For one thing, the European Union pressured by fishing nations like Spain and Italy has left open the possibility that it will push to increase quotas at the ICCAT meeting to 14,900 tons (13,500 metric tons) — something ICCAT scientist have said still would allow the continued recovery of bluefin.
"We welcome the unprecedented rational and cautious approach taken by EU Member States, but we cannot help but fear the consequences of proposing any increase in the bluefin quota," said Maria Jose Cornax, a fisheries campaign manager for the environmental group Oceana Europe. "To do so means opening a Pandora's box, because it not only could fuel third countries' calls for unsustainable quota increases, but it could also jeopardize EU proposals for shark conservation, which are often affected by bluefin political discussions."
There is also the impact of the Arab Spring, with Libya is demanding that its quota of 995 tons (903 metric tons) be increased since the civil war disrupted fishing last year. Algeria is also wants to increase its quota compensate for an ICCAT decision that shifted some of its quota to Libya several years ago.
Even if the current quota be endorsed at the ICCAT meeting, environmentalist and ICCAT's scientist acknowledge more has to be done to ensure the survival of Bluefin. They are calling for increased efforts combating illegal fishing with greater enforcement, reducing the numbers of boats allowed to fish and improving the data collected especially from fish farms to ensure the science is stronger when the next assessment is done in 2015.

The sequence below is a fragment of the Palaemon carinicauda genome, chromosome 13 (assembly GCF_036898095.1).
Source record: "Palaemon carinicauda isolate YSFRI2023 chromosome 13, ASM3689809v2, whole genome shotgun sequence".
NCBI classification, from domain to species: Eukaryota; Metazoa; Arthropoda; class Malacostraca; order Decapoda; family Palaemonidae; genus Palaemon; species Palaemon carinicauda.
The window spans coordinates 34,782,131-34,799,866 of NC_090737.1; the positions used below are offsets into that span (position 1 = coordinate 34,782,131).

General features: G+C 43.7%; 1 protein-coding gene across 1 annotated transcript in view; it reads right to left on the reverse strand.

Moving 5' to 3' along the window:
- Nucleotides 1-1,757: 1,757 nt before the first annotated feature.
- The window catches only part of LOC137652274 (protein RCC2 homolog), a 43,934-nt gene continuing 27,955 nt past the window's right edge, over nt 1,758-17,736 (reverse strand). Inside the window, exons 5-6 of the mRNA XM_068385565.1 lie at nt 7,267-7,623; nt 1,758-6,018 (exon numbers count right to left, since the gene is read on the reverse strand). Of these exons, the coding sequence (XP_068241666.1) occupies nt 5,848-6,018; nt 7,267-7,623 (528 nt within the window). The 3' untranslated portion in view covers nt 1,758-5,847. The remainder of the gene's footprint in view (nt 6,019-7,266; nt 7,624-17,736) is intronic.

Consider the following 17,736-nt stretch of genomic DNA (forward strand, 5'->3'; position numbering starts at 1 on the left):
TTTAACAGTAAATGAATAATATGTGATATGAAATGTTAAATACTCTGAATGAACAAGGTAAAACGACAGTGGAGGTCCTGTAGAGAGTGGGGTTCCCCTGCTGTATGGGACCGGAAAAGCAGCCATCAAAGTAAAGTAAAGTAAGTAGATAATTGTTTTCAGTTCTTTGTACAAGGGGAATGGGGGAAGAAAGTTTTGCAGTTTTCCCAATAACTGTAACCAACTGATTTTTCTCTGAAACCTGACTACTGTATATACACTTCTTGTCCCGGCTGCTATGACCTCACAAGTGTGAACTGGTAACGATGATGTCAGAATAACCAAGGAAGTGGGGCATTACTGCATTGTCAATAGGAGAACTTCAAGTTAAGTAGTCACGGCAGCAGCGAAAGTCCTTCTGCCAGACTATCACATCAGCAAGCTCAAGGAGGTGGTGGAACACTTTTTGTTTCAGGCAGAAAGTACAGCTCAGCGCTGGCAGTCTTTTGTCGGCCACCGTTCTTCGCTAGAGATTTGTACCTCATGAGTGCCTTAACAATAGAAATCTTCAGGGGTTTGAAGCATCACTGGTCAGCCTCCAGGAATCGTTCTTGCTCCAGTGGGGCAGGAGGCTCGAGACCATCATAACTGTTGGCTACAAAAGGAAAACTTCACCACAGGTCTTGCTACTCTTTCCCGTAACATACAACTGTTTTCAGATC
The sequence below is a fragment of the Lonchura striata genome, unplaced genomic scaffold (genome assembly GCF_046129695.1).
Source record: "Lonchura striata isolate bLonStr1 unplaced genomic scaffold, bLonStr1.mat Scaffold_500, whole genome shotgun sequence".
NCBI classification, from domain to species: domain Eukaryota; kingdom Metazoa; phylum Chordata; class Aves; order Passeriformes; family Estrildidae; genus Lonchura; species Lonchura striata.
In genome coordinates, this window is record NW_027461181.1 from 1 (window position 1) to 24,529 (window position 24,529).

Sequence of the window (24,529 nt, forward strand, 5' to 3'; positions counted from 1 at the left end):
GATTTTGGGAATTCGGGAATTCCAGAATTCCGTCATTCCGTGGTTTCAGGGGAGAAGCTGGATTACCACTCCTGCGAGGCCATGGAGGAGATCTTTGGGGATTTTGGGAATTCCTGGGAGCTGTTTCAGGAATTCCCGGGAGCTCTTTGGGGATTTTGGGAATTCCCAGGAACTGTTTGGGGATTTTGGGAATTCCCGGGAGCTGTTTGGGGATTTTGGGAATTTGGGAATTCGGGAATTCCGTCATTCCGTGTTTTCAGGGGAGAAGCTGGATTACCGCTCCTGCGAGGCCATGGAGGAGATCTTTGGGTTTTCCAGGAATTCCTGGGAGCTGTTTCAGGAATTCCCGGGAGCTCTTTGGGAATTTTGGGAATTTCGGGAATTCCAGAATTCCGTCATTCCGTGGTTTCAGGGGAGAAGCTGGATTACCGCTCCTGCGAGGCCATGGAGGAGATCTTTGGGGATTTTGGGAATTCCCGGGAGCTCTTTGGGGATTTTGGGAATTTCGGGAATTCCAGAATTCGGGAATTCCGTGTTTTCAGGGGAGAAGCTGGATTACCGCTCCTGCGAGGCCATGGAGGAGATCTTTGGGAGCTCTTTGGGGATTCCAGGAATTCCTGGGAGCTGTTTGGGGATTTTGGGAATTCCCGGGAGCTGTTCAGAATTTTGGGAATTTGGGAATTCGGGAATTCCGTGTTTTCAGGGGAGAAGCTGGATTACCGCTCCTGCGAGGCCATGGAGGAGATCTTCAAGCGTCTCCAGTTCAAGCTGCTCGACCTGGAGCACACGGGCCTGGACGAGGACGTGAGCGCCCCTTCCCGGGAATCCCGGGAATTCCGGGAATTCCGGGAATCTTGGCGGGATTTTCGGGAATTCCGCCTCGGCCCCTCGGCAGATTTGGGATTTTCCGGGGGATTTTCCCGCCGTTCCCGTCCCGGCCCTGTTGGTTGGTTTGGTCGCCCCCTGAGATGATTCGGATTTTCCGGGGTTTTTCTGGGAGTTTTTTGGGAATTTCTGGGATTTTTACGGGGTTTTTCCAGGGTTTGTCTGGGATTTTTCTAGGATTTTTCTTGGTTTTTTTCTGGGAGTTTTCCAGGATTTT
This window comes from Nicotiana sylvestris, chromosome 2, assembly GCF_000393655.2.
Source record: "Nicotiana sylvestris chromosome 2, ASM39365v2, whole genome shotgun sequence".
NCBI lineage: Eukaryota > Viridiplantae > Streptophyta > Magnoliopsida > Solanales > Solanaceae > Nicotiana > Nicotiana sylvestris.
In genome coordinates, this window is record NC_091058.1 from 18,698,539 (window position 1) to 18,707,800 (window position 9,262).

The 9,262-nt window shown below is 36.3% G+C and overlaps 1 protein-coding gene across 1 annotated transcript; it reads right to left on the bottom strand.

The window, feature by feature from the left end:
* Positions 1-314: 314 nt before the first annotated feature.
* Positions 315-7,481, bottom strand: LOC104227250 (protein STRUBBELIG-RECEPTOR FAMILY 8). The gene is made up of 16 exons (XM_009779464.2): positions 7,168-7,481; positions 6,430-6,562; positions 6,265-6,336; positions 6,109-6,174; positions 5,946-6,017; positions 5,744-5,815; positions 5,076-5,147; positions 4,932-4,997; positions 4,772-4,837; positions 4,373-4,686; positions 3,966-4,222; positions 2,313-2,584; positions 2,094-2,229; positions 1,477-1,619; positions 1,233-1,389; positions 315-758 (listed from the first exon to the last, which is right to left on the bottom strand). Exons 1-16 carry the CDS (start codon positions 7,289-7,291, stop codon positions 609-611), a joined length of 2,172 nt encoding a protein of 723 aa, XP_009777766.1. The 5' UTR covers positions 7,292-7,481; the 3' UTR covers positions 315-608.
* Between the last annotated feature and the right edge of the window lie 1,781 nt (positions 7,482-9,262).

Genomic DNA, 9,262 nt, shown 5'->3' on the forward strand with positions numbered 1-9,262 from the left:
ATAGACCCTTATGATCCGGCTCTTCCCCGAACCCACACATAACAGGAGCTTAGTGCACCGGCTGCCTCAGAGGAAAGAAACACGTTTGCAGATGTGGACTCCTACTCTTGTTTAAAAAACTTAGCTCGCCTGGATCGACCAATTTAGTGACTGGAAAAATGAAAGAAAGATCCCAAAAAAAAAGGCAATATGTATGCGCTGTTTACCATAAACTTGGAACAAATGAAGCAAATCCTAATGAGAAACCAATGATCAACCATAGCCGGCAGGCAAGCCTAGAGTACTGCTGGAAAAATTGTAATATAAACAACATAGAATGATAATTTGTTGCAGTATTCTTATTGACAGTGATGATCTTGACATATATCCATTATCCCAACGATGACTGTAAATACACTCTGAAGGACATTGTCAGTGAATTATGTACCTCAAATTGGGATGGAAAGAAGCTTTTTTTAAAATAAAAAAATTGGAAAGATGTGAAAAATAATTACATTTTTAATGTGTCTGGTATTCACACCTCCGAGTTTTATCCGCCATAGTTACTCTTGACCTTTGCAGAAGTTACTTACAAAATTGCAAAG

"None of these measures really add up unless they are complied with and unless there is enforcement," said Susan Lieberman, deputy director of international policy for Pew. "There is significant illegal fishing and overfishing above the quotas in the Atlantic Ocean in ICCAT. It is extremely important for the future of those fisheries, for the future of fishing communities and for those governments and fishing industries that illegal fishing be stopped and that there be efforts ensured that rules and regulations of ICCAT are good, but not only good, but complied with."
Associated Press writer Eric Talmadge in Tokyo contributed to this report.
Copyright 2012 The Associated Press. All rights reserved. This material may not be published, broadcast, rewritten or redistributed.